before and after treatment (post-treatment includes complete healing or Savary-Miller stage 1 without symptoms). Patient having
patient
completed treatment in accordance with study protocol (0);
with premature termination of study owing t o insufficient efficacy
of treatment (0);
patient with premature termination of study owing
to undesired side effects (*); patient without final endoscopy (0);

Fig. 2. Stage of esophagitis in accordance with Savary and Miller,


before and after treatment (post-treatment includes complete healing or Savary-Miller stage 1 without symptoms). Patient having
patient
completed treatment in accordance with study protocol (0);
with premature termination of study owing to insufficient efficacy
of treatment (0);and patient without final endoscopy (0).

(A)= (0)
+ (*I.
combination therapy group these figures were 74% and
31.4%, respectively. These differences between the two
major groups were not significant. After 16 weeks further
improvement of symptoms was obtained in both groups. The
healing rates in patients who did not terminate the study at 8
weeks-that is, symptomatic patients with reflux esophagitis
equally in the two groups.
stage 1 and higher-improved
Because patients were allowed to terminate the trial with
Savary-Miller stage 1 without complaints these results could
not be evaluated further statistically. Figs. 1 and 2 show
the efficacy of treatment in each particular patient. Posttreatment includes all patients healed o r sufficiently
improved (Savary-Miller stage 1, asymptomatic) at 8 weeks
and the remaining patients at 16 weeks.

DISCUSSION
Sucralfate has the property of binding to proteins in areas
of mucosal damage, thus protecting mucosal defects from
aggressive substances such as pepsin, bile acids, and hydrochloric acid (7). In the treatment of peptic ulcer disease the
effect of sucralfate has been well demonstrated (1,2).

Sucralfate prevents hydrogen ion back-diffusion and


injury to the esophageal mucosa in vitro (8). The intensity
of experimentally induced esophagitis can also be reduced
by sucralfate (9). Several controlled studies have shown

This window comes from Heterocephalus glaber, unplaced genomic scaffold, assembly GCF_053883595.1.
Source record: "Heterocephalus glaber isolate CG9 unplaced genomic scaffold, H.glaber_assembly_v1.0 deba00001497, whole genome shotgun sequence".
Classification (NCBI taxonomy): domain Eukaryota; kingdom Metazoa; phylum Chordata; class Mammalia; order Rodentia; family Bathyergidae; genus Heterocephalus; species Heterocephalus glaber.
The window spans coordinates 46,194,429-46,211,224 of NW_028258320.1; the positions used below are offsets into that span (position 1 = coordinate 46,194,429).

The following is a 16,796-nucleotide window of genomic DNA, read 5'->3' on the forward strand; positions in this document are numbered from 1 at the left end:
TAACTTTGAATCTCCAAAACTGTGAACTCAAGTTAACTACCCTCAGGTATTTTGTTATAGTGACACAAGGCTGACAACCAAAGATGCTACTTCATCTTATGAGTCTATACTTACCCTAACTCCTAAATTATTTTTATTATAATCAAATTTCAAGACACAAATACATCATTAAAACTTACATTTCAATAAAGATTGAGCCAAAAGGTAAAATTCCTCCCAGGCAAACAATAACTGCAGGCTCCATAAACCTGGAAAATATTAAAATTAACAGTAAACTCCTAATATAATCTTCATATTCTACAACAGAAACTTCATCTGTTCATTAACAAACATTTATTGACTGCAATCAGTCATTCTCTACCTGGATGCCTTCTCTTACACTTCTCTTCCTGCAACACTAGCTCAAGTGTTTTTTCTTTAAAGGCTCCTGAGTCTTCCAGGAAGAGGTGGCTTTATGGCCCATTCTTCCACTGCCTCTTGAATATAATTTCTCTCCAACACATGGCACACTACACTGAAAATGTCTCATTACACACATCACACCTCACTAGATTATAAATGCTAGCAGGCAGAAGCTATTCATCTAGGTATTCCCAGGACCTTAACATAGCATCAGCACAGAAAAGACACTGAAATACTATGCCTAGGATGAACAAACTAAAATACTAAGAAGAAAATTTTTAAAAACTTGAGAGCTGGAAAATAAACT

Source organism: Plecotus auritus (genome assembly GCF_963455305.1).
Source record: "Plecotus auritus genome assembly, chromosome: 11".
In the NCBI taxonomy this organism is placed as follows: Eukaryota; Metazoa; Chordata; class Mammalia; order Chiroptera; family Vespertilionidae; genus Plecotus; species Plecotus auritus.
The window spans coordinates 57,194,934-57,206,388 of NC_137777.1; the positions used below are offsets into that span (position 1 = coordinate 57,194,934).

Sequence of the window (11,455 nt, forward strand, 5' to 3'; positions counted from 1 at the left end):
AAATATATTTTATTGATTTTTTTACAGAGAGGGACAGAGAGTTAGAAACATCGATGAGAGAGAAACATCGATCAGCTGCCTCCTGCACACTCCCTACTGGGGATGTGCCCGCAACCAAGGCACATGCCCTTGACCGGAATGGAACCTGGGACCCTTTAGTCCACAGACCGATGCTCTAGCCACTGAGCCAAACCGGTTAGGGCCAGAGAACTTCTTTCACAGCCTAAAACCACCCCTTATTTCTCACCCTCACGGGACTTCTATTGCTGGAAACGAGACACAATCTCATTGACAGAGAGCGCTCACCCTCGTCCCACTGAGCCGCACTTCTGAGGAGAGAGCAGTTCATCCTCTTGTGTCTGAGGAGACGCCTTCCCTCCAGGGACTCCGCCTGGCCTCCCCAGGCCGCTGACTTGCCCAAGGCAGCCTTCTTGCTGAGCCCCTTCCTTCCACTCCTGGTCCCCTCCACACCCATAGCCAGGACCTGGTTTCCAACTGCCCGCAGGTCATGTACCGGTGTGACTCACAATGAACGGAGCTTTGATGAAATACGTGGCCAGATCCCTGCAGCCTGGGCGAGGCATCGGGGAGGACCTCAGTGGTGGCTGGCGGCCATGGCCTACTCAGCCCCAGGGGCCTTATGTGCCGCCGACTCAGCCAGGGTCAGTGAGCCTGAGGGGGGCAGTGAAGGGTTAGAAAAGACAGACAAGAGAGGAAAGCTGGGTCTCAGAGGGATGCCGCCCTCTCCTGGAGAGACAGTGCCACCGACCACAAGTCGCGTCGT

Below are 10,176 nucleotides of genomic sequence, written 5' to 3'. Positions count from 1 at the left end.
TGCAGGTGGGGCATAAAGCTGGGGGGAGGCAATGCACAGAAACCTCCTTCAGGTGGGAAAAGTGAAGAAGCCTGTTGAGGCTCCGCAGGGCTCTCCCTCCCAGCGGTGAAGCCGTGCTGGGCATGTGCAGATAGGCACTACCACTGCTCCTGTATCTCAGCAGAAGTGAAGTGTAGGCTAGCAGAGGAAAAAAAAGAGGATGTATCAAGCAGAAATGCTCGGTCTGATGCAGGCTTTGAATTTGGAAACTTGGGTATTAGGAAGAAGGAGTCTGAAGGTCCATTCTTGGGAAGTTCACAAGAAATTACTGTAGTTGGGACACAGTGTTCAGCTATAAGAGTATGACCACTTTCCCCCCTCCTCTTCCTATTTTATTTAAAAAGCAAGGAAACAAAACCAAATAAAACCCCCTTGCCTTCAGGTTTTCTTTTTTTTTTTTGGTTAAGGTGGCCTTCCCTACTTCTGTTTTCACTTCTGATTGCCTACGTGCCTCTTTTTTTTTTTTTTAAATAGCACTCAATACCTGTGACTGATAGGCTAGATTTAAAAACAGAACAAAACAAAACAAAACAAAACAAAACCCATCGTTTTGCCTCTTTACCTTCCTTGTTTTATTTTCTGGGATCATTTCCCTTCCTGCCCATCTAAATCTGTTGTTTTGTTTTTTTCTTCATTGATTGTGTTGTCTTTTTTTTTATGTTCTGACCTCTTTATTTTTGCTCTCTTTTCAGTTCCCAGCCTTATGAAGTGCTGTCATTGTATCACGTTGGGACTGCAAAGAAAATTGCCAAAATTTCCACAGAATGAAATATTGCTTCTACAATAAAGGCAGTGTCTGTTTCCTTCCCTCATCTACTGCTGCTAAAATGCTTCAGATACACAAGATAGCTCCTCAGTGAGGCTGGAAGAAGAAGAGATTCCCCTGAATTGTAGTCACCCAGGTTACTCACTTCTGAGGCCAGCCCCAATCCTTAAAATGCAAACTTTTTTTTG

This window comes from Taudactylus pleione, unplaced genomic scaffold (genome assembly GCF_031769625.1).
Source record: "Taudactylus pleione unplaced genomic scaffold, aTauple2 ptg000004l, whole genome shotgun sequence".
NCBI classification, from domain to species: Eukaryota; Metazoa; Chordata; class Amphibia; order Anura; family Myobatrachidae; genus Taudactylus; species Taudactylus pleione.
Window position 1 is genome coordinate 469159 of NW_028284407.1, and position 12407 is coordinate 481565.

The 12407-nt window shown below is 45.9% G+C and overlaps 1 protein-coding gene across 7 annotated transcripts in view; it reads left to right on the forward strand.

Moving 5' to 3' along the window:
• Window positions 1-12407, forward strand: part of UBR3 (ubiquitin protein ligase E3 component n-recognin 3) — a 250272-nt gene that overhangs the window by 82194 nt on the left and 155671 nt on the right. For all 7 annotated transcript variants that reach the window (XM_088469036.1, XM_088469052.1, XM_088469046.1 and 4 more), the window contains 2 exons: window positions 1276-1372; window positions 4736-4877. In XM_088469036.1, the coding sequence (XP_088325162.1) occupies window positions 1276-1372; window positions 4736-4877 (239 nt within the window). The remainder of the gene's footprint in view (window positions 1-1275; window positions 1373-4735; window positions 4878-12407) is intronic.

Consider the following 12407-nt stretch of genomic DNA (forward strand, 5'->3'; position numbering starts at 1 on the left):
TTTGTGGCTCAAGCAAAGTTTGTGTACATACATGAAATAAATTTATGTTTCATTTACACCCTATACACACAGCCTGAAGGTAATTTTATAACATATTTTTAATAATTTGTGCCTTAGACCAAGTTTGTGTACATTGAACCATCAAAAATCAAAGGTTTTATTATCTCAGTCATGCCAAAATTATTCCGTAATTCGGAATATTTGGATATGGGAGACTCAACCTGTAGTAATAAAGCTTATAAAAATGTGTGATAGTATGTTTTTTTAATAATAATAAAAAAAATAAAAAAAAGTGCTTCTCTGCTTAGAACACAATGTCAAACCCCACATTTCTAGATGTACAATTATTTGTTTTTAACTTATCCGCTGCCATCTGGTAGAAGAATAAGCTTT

sucralfate to be superior to placebo and at least as effective
as antacids in the treatment of reflux esophagitis (3, 10, 11).
The results are also comparable with those obtained after
treatment with cimetidine o r ranitidine, which show improvement of symptoms and endoscopic signs of esophagitis
in up to 70% of the patients (4, 12-14).
Schotborgh et al. (5) showed similar results in the treatment of reflux esophagitis after monotherapy with sucralfate
and after combination therapy with sucralfate during the day
and cimetidine at bedtime. Endoscopy showed complete
healing in 19.4% of the sucralfate group and in 21.9% of
the combination therapy group.
We found a higher percentage of improvement in the
sucralfate monotherapy group. Lack of superiority in the
combination therapy group has been considered t o be due
to insufficient H2-receptor blockade and perhaps the dosing
at bedtime instead of after the evening meal. Indeed, recent
studies show that the bulk of acid reflux occurs during the

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84

J . R. Vermeijden et al.

early evening hours after dinner (15, 16). Tytgat et al. (17)
showed more benefit from 800 mg cimetidine at dinnertime
than the same dosage at bedtime. W e therefore investigated
in our present study whether more potent acid suppression
would improve the results of combination therapy, by using
sucralfate and 300 mg ranitidine at dinnertime versus sucralfate monotherapy. Seventy-one patients, comparable for
sex, age, symptoms and smoking habits, could be evaluated.
No significant differences were found between the two
groups. Improvement of symptoms and endoscopic findings
was equal in the groups.
These results are comparable with those obtained by
Schotborgh et al. ( 5 ) . However, on theoretical grounds we
expected more improvement in the combination therapy
group because of more powerful Hz-receptor blockade and a
more ideal dosage schedule. Thus, our results are somewhat
disappointing. We can only speculate as to why the addition
of ranitidine failed to improve the healing rates: Inappropriate dosage scheme? Insufficient acid secretory
reduction? To some extent our data contrast with those
obtained by Herrera et al. (18), who in a recent study showed
combination therapy with 300 mg cimetidine four times daily
and sucralfate to be superior to cimetidine monotherapy in
stage 2 or more of reflux esophagitis.
Whatever the reason for the failure of H2-receptor antagonists to improve the sucralfate results, it is obvious that
our data provide no support for the common practice of
combining sucralfate with H2-receptor antagonists in reflux
esophagitis.
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ulcer. Clin Gastroenterol 1984, 13, 543-568
2. Marks IN, Wright JP, Denyer M, et al. Comparison of sucralfate
with cimetidine in the short-term treatment of chronic peptic
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Received 15 May 1991
Accepted 9 September 1991